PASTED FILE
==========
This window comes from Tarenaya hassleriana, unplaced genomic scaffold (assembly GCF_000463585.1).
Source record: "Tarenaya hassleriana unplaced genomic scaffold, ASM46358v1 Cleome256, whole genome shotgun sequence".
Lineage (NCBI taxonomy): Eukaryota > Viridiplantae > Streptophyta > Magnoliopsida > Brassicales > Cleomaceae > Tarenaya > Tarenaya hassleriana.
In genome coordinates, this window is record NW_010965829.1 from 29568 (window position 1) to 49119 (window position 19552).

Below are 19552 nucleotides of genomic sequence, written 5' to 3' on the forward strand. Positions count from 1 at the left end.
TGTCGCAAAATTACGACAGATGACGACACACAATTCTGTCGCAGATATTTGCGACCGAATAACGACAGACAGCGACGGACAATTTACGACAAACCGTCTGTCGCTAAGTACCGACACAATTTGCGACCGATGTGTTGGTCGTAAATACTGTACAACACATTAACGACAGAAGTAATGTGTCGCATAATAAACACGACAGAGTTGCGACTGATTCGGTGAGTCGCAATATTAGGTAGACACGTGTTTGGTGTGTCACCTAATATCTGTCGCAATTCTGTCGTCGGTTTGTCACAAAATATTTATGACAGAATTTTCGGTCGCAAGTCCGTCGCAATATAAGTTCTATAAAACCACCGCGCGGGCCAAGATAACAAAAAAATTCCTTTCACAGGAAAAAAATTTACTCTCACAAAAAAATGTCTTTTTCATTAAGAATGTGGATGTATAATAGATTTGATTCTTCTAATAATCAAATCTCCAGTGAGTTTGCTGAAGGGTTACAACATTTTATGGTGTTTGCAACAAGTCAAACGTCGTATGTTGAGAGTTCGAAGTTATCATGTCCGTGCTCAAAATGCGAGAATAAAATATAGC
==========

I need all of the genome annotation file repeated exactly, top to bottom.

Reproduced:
This window comes from Tarenaya hassleriana, unplaced genomic scaffold (assembly GCF_000463585.1).
Source record: "Tarenaya hassleriana unplaced genomic scaffold, ASM46358v1 Cleome256, whole genome shotgun sequence".
Lineage (NCBI taxonomy): Eukaryota > Viridiplantae > Streptophyta > Magnoliopsida > Brassicales > Cleomaceae > Tarenaya > Tarenaya hassleriana.
In genome coordinates, this window is record NW_010965829.1 from 29568 (window position 1) to 49119 (window position 19552).

Below are 19552 nucleotides of genomic sequence, written 5' to 3' on the forward strand. Positions count from 1 at the left end.
TGTCGCAAAATTACGACAGATGACGACACACAATTCTGTCGCAGATATTTGCGACCGAATAACGACAGACAGCGACGGACAATTTACGACAAACCGTCTGTCGCTAAGTACCGACACAATTTGCGACCGATGTGTTGGTCGTAAATACTGTACAACACATTAACGACAGAAGTAATGTGTCGCATAATAAACACGACAGAGTTGCGACTGATTCGGTGAGTCGCAATATTAGGTAGACACGTGTTTGGTGTGTCACCTAATATCTGTCGCAATTCTGTCGTCGGTTTGTCACAAAATATTTATGACAGAATTTTCGGTCGCAAGTCCGTCGCAATATAAGTTCTATAAAACCACCGCGCGGGCCAAGATAACAAAAAAATTCCTTTCACAGGAAAAAAATTTACTCTCACAAAAAAATGTCTTTTTCATTAAGAATGTGGATGTATAATAGATTTGATTCTTCTAATAATCAAATCTCCAGTGAGTTTGCTGAAGGGTTACAACATTTTATGGTGTTTGCAACAAGTCAAACGTCGTATGTTGAGAGTTCGAAGTTATCATGTCCGTGCTCAAAATGCGAGAATAAAATATAGC